Computing meets classical ballet

By Genevieve Smith-Nunes. Posted

The dancers represent debugging and algorithms Image: ReadySaltedCode CIC

Genevieve Smith-Nunes wanted to bring art into the computer science classroom, so she created DataDrivenDance: a ballet that interrogates computer science theory, bioengineering, and digital ethics

DataDrivenDance is where the worlds of classical ballet and computing collide. It was born out of my childhood love for ballet, coupled with my passion for computing. Why ballet you might ask? Ballet has many similar characteristics of a programming language. The precision of classical ballet, with set structures, routines, rules, and terminology, is akin to a programming language. DataDrivenDance links the analogue nature of classical ballet with digital and virtual concept representation achieved through data visualisation, dance, and digital technologies. Traditionally, computer science concepts are represented through diagrams, formulae, or equations; DataDrivenDance uses ballet, data visualisation, and electronics to represent those same concepts. For example, certain steps, motifs, can only be performed with certain arm positions; similar to a function or method.

I started working on DataDrivenDance in 2011, when I was teaching ICT and acting as a member of the drafting group for the initial computing programme of study for England. I was motivated by a desire to build an interest in computing and reduce fear of the subject. I was also driven by my experiences of seeing girls having an interest and an ability in computing in Key Stage 3 (ages 11–14), but choosing not to continue the subject at GCSE. I hoped that benefits would be felt by the dancers, the audience, the educators, and artists. The project won a Google RISE award for Computer Science Education in 2013, and has also since benefited from the supported of three Grants for the Arts Awards from Arts Council England.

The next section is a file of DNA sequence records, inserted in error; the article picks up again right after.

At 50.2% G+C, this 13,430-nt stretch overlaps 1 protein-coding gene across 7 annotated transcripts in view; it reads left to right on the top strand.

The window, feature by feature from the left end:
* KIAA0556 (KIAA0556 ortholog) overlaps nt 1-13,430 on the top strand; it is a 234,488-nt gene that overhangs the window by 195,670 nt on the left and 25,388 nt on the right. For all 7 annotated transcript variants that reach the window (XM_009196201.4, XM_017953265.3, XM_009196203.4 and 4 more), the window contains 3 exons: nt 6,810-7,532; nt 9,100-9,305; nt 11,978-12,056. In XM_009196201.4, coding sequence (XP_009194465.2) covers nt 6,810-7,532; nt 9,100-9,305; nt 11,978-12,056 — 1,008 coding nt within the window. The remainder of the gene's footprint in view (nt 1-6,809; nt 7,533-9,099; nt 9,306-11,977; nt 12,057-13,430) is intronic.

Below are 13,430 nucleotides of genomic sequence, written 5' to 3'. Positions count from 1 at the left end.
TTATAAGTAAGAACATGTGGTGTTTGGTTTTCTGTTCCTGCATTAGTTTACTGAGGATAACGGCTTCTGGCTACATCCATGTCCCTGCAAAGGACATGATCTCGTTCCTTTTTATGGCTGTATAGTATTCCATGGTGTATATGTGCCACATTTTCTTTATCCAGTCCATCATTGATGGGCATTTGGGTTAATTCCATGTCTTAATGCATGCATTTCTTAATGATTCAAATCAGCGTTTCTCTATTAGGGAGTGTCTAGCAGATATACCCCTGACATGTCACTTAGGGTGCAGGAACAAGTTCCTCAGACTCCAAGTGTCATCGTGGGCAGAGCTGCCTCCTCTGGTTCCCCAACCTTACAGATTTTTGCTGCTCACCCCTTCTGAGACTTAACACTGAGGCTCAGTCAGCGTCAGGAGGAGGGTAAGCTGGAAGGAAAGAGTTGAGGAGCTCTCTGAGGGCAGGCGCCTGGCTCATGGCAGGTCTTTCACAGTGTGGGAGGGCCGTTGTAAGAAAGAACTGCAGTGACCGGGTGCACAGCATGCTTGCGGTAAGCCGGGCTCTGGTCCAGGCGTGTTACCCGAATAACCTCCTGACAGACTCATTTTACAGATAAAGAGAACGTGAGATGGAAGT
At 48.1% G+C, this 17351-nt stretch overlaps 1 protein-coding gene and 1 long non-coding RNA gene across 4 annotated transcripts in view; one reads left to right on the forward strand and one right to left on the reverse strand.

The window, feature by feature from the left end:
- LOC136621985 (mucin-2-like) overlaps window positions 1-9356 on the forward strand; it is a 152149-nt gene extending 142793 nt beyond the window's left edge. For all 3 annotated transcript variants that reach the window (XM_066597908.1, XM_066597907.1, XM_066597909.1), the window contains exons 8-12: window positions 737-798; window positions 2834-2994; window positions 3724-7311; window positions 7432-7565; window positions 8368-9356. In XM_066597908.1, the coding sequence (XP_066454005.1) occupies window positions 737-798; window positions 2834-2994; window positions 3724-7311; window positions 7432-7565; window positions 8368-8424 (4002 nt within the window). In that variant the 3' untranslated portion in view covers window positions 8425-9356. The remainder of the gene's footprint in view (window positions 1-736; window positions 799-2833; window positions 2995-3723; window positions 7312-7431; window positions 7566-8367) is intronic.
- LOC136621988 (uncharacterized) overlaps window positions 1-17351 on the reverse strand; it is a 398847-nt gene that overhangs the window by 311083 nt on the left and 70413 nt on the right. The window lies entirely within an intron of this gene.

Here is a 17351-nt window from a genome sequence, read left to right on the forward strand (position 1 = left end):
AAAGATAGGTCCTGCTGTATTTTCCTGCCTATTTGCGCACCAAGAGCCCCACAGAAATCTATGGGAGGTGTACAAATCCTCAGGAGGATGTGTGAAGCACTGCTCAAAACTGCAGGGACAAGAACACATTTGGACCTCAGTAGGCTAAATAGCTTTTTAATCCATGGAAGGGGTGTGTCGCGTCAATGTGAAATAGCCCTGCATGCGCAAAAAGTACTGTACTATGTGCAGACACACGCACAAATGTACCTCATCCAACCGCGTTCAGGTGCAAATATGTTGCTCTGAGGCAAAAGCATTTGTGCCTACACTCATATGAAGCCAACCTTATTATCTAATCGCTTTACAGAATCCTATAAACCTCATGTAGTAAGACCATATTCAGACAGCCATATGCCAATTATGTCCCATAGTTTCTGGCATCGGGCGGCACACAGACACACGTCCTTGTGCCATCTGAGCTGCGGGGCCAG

I first realised that the idea of a ballet about computing was powerful back in 2013, after running DanceHack as part of the Brighton Digital Festival. The project brought together dancers and programmers. One participant said there was “great insight into the boundaries of digital design and innovation, particularly useful information on how to marry, and seamlessly integrate, graphic iconography remotely generated and human choreographic movement. This has enabled moving a current project on considerably.” 

I perform many roles within the development of each ballet, working as a producer through to a coder. I am not a lone wolf, working with amazing technical minds such as Alex Shaw, and the choreographer Camilla Lloyd. I have found that the role of the artist is similar to the code, in a constant cycle of creation, failure, and recreation. The iterative process allows emergent ideas, changes in choreography, all within a sphere of creativity. Failure is part of the process and nothing is perfect. Each ballet crosses many domains within the curriculum from computing, performing arts, science, design and technology, geography to RE.  

All of our ballets are performed alongside a video in front of a live audience. This is the method we used to create each ballet, starting with the data first. Each ballet uses different technologies and themes. 

Ballet shoes feature Arduino Gemma wearable microcontroller boards and a pressure-sensitive plastic film. Image: ReadySaltedCode CIC

Simulated networks

An example of theory performed through ballet and data visualisation is ‘Networks’ from the ballet [data]storm. The data visualisation represents a social network, with each node in the network representing a user who has the following characteristics: